Planting a tree seems like a generally good thing to do for the environment.
Planting a tree seems like a generally good thing to do for the environment. Trees, after all, take in carbon dioxide, offsetting some of the emissions that contribute to climate change.
But all of that carbon in trees and forests worldwide could be thrown back into the atmosphere again if the trees burn up in a forest fire. Trees also stop scrubbing carbon dioxide from the air if they die due to drought or insect damage.
The likelihood of those threats impacting forests is increasing nationwide, according to new research in Ecology Letters, making relying on forests to soak up carbon emissions a much riskier prospect.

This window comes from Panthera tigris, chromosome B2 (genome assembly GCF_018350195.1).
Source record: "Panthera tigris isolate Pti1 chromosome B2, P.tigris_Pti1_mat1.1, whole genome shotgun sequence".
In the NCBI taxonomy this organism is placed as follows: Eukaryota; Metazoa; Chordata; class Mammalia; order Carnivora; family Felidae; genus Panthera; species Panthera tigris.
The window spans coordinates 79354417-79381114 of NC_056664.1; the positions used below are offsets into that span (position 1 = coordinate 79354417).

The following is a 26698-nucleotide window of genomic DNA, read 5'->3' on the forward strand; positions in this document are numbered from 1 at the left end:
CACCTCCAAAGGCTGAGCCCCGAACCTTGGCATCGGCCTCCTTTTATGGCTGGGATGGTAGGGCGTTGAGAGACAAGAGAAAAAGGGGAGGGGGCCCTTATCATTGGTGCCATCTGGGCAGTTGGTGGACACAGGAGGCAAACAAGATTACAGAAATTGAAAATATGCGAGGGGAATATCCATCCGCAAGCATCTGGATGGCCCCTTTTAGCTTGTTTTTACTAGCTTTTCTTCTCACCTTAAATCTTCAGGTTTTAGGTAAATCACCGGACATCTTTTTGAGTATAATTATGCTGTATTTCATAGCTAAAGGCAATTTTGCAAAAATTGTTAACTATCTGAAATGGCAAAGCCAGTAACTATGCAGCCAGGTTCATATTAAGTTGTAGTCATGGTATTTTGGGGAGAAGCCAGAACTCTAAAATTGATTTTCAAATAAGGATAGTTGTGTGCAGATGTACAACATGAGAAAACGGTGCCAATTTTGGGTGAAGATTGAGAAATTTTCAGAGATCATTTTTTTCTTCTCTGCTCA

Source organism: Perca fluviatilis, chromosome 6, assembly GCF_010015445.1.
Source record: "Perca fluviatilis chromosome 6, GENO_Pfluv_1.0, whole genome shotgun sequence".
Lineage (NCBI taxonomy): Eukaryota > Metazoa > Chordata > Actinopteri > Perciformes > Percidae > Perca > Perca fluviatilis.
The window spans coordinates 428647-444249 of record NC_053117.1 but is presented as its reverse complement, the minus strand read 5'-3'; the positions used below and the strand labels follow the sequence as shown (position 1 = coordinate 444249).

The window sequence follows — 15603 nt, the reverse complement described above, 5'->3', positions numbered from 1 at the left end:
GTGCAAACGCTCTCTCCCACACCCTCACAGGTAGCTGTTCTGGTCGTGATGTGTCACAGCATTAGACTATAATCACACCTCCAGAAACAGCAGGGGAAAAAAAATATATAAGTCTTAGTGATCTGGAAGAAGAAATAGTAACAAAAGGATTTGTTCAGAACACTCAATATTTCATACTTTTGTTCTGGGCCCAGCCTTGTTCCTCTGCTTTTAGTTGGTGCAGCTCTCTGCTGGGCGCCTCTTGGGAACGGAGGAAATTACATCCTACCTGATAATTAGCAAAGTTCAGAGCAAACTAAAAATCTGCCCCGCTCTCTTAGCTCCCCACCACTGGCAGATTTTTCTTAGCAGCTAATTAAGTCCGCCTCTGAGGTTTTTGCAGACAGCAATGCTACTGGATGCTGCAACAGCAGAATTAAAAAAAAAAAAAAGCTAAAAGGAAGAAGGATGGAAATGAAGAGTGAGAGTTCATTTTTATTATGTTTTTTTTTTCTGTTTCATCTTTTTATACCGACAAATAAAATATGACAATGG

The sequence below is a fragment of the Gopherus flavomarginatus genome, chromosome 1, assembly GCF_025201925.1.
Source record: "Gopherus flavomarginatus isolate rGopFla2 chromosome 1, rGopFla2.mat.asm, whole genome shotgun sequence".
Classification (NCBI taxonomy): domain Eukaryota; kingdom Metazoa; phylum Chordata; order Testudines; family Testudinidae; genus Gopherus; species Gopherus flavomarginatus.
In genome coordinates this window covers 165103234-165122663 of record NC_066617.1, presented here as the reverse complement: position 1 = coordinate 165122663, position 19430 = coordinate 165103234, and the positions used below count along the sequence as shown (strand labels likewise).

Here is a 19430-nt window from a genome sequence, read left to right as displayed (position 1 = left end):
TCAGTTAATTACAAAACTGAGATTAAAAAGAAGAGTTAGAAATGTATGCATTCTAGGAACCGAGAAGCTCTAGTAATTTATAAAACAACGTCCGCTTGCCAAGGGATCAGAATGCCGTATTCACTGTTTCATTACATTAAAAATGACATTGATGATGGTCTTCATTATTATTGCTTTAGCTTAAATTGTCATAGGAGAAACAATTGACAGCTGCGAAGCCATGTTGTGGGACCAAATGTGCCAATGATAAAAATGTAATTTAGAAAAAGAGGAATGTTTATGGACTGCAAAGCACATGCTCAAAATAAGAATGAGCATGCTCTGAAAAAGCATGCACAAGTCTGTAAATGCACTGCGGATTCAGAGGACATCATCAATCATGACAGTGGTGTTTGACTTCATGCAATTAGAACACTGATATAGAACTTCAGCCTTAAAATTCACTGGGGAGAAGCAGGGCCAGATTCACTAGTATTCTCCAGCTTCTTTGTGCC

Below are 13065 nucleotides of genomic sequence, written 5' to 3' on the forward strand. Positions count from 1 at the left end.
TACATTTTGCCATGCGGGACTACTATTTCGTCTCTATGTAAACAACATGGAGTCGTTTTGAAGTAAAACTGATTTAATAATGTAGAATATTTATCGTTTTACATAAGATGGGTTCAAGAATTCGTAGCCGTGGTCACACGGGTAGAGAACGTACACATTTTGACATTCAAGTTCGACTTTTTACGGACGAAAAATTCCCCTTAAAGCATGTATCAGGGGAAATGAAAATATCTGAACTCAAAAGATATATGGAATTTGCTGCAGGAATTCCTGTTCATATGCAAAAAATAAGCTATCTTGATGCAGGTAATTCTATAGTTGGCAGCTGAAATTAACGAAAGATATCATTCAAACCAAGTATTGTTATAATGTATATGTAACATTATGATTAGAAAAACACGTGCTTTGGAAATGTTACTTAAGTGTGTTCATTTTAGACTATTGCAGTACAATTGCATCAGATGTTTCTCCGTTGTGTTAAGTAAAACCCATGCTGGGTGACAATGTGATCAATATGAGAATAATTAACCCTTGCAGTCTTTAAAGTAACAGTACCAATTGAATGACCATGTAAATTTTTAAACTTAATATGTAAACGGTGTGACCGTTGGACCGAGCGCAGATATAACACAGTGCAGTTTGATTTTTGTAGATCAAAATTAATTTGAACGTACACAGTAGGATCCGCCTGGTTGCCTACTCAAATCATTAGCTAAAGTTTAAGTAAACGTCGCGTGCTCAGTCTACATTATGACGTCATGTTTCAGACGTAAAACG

“U.S. forests could look dramatically different by the end of the century,” says William Anderegg, study lead author and associate professor in the University of Utah School of Biological Sciences. “More severe and frequent fires and disturbances have huge impacts on our landscapes. We are likely to lose forests from some areas in the Western U.S. due to these disturbances, but much of this depends on how quickly we tackle climate change.”
Read more at: University of Utah
Stressed and dying forests in the western U.S. (Photo Credit: William Anderegg)